Feeding and eating difficulties leading to weight loss are common in the advanced stages of dementia. When such problems arise, family members are often faced with making a decision regarding the placement of a percutaneous endoscopic gastrostomy tube. The existing evidence based on observational studies suggests that feeding tubes do not improve the survival or reduce the risk of aspiration, yet the use of feeding tubes is prevalent in patients with demantia and the majority of nursing home residents do not have orders documenting their wishes about the use of artificial hydration and nutrition.
Avoiding Iatrogenic Harm to Patient and Family While Discussing Goals of Care Near the End of Life (*)
By Joseph S. Weiner, MD, PhD and Jesse Roth, MD
Treatment of suffering is a core mission of medicine. Communication about treatment planning with the patient and family, called the goals of care discussion, offers the opportunity to provide effective relief. Such communication is particularly important near the end of life, because many medical decisions are determined then by emotional considerations and personal values...
A short abstract from a full article published in Crit Care Nurs Clin North Am. 2012 Mar;24(1):105-16.
When Treating Cancer Is Not An Option
From the New York Times Personal Health Column by Jane E. Brody, November 19, 2012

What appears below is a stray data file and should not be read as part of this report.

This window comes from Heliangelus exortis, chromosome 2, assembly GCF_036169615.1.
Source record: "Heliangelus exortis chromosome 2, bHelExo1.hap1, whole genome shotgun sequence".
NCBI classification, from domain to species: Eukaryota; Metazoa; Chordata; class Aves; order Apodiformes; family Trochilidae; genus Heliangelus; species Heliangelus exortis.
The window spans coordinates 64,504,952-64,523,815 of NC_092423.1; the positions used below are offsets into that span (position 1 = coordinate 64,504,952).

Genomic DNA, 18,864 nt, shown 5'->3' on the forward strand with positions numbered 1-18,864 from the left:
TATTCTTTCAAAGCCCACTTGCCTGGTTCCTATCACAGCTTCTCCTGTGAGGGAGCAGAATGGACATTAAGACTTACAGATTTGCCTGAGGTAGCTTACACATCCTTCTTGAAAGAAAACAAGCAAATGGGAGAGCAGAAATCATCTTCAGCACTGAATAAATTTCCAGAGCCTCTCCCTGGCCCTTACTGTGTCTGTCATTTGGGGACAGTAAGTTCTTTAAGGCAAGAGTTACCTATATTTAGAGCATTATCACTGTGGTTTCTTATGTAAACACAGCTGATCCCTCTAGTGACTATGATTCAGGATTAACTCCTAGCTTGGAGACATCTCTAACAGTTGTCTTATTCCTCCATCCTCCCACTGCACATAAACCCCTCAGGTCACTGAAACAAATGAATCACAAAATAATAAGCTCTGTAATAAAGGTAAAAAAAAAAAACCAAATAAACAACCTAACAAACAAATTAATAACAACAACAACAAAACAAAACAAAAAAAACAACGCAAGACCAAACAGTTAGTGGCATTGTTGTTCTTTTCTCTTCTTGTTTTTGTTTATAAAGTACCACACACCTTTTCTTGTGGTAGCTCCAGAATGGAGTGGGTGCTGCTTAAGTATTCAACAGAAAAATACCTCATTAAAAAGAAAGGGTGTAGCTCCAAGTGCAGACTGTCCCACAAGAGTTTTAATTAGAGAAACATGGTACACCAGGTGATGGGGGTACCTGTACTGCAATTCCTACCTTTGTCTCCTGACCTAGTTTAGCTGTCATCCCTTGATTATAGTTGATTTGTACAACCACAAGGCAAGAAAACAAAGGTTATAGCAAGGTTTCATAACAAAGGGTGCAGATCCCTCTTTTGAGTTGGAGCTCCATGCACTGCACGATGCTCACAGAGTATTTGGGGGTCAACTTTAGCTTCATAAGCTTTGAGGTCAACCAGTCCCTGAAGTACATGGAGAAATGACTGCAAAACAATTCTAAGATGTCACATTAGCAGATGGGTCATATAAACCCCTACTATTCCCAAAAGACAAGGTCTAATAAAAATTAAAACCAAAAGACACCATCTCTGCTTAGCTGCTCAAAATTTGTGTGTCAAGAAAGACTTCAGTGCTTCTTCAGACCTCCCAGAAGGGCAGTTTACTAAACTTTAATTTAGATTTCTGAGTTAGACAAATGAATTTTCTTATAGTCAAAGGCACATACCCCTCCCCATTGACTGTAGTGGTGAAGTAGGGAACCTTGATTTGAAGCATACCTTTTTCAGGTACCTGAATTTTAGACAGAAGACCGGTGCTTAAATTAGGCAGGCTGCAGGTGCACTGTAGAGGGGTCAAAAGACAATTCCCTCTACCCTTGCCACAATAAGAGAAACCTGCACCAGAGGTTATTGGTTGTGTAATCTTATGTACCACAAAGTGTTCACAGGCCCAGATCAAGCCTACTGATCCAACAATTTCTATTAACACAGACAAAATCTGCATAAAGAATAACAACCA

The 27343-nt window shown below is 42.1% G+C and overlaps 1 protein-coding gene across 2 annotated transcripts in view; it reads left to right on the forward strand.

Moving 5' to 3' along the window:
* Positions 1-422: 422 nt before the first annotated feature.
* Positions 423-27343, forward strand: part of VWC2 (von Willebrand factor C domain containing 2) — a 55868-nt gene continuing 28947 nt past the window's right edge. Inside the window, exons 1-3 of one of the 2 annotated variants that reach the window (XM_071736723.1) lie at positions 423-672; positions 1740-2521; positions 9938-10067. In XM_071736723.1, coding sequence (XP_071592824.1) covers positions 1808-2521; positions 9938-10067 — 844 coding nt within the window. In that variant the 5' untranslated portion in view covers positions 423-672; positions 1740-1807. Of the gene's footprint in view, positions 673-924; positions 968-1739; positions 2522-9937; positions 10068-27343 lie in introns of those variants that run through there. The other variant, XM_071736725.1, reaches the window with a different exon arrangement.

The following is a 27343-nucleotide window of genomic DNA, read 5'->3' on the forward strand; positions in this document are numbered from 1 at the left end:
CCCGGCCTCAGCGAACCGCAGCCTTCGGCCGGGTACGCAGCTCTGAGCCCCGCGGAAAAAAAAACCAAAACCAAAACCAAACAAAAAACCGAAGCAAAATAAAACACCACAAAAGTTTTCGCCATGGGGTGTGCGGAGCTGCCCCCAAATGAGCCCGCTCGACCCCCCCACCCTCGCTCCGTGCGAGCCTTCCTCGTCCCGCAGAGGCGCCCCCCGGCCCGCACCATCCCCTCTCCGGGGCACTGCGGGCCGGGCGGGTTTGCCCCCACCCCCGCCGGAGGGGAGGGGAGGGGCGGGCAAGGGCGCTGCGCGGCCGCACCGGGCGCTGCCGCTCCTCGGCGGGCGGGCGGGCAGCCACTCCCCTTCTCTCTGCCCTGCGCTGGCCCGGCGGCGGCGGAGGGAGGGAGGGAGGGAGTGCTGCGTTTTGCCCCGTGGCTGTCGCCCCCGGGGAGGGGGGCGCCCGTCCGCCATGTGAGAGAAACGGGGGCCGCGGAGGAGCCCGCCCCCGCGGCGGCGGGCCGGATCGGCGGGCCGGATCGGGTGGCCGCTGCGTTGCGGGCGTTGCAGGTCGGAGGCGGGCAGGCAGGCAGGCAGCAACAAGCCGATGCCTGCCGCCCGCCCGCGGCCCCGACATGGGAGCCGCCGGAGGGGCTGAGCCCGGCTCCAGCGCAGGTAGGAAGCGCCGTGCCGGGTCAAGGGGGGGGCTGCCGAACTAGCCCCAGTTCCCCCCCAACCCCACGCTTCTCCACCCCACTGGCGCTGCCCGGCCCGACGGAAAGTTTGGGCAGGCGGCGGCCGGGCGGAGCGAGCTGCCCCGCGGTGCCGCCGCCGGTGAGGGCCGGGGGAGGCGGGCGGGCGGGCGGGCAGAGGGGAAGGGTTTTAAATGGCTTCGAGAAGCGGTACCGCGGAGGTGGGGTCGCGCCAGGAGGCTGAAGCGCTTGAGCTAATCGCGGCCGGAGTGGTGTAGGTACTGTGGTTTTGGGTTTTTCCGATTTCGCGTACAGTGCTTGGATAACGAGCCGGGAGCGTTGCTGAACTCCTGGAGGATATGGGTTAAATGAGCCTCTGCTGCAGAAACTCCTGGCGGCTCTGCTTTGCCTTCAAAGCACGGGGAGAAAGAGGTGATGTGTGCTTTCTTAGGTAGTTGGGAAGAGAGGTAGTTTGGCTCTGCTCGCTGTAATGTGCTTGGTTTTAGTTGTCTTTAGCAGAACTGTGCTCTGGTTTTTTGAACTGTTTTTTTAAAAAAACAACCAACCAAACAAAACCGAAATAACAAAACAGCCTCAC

Are patients with advanced cancer really informed about the benefits and burdens of chemotherapy? What is a physician's obligation?
Aiding The Doctor who Feels Cancer's Toll
From the New York Times Personal Health Column by Jane E. Brody, November 19, 2012
Patients and families may not realize it, but doctors who care for people with incurable illness, and especially the terminally ill, often suffer with their patients. Unable to cope with their own feelings of frustration, failure and helplessness, doctors may react with anger, abruptness and avoidance. What might be helpful for them?
Hospice Enrollment Saves Money for Medicare and Improves Care Quality Across a Number of Different Lengths of Stay
Despite its demonstrated potential to improve quality of care and loer costs, the Medicare hospice benefit has been seen as producing savings only for patients enrolled 53-105 days before death. A new study demonstarates savings with shorter enrollment periods.
By Kelly K. Hill, MSN, RN,OCN and Eileen D Hacker, PhD, APN, AOCN
People with life-limiting cancer will make decisions about their end-of-life (EOL) care at some point during their illness. This article explores issues pertaining to EOL conversations between nurses and patients and offers strategies that can be implemented by nurses to aid their patients' transitions to hospice.
By Christine Puchalski, MD
Most patients say they want health care professionals to be aware of the importance of religion or spirituality to them. This tool helps health care professionals to address these issues with patients.